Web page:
The third step is to address the skin directly.
By using a herbal liquid topically that is anti-inflammatory, wound healing and anti-bacterial, you will reduce the intensity of break outs, and speed up their healing time. This is not a curative strategy, but it helps to reduce the severity and address the psycho-emotional issues while you are sorting out the underlying issues.
The blend I use for clients is as follows:
15ml barberry tincture (antibacterial, anti-inflammatory)
15ml calendula tincture (wound healing, anti-inflammatory)
10ml meadowsweet (astringent, anti-inflammatory)
10ml sage (antibacterial, vulnerary)
1ml tea-tree oil (antibacterial)
It is best to apply this at night with a cotton wool ball, after cleansing, but before moisturising.
You could also make a tea from calendula, sage, red clover and meadowsweet, and use it as face wash.
The final step is to address stress.
Stress is a major trigger for acne. When we are stressed, we need to use essential building blocks to make adrenaline and cortisol, and cannot use them to make the appropriate sex hormones. This results in further dis-regulation of our reproductive hormones, making the underlying issues worse.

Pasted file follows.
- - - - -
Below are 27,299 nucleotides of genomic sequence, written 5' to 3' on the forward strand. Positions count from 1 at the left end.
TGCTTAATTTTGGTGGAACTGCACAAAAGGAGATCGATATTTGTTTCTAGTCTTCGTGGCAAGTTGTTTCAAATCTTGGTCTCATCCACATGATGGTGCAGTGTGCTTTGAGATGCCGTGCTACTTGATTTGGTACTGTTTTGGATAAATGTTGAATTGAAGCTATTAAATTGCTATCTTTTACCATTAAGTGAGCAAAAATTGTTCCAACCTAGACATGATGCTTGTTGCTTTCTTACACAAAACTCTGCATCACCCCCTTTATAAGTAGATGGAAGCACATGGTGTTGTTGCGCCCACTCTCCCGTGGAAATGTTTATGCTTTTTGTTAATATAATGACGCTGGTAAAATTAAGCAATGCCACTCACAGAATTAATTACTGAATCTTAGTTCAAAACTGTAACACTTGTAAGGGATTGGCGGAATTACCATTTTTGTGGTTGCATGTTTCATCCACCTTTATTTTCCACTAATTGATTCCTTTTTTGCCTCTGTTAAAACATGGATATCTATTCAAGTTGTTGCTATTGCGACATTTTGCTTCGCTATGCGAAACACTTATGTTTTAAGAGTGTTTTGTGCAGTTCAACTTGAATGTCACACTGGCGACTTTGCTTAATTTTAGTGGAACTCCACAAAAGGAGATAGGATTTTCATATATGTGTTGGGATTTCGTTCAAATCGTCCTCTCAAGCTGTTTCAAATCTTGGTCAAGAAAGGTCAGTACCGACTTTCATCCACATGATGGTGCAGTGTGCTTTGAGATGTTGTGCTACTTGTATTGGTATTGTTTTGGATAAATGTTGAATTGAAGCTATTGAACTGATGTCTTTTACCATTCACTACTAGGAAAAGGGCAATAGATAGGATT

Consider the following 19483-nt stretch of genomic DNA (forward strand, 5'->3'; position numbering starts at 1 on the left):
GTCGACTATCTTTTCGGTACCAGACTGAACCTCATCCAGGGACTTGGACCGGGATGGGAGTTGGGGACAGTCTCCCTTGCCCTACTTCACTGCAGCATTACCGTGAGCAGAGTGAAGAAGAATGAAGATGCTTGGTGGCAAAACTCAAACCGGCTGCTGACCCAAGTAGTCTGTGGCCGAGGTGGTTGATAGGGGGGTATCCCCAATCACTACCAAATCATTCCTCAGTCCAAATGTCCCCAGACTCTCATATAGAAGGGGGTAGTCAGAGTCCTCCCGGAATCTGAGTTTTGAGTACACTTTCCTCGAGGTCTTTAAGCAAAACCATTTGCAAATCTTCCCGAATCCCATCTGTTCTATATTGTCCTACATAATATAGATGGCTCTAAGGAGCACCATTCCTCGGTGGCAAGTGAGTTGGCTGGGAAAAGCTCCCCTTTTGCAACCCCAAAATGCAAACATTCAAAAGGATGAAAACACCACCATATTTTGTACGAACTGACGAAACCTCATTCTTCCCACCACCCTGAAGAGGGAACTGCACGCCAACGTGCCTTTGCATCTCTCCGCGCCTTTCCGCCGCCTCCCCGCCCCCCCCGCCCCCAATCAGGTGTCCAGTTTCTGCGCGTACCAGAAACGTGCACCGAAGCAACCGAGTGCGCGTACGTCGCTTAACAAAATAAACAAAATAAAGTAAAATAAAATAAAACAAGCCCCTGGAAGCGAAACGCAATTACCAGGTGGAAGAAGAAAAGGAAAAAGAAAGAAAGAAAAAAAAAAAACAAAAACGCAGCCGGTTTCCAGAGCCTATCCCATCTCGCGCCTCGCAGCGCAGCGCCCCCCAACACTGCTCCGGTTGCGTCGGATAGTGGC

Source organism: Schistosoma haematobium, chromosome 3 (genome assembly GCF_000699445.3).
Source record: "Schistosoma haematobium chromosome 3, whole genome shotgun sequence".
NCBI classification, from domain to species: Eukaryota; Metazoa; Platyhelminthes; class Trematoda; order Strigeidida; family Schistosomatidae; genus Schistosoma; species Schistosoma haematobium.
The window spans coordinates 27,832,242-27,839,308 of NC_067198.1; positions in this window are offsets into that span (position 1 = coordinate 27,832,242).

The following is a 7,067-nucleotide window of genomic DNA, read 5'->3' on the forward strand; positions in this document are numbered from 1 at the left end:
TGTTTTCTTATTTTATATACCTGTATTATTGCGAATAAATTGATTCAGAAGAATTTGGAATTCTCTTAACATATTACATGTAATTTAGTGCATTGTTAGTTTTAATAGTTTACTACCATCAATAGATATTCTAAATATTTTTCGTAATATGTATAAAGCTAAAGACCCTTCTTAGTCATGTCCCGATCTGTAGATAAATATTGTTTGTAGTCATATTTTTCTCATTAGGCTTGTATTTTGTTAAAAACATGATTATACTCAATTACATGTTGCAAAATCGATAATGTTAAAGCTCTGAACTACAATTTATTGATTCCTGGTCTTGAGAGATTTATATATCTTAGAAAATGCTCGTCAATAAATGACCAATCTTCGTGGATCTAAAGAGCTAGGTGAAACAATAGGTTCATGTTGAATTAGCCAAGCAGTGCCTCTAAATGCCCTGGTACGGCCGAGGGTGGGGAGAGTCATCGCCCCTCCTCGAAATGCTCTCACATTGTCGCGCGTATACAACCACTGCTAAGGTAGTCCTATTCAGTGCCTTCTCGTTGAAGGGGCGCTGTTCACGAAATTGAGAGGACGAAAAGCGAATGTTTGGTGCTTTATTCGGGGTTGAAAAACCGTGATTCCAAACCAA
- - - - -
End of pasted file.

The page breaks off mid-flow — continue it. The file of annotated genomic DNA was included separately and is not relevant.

Stress Less Tea is a fantastic combination of multiple nervous system herbs.
Sleepy Time Tea is also very useful at any time of the day, for people who are prone to feeling anxious, have trouble sleeping, or are burnt out as well as stressed.
Healthy habits for stressed-out people include:
- Daily exercise (even if it is just 20 minutes of walking or yoga, it really does make a big difference)
- Enough sleep. How can your body heal and balance if you aren’t sleeping enough? Get a minimum of seven hours, but if you are under 20, get nine hours. If you have trouble sleeping, then address this as a priority
- Reduce caffeine to a maximum of 1 coffee or 2 teas daily.
- Get enough touch. Massage, patting the dog, cuddling your children, lovers, friends. Touch releases serotonin and oxytocin, and is a fundamental, non-negotiable need of every single human.
With complex, chronic conditions like acne, it is important to correctly identify the underlying patterns and treat the body holistically. You may find that you will try one avenue with moderate success, then try another and finally shift the problem. Persistence is key, and the support of a qualified herbalist is recommended.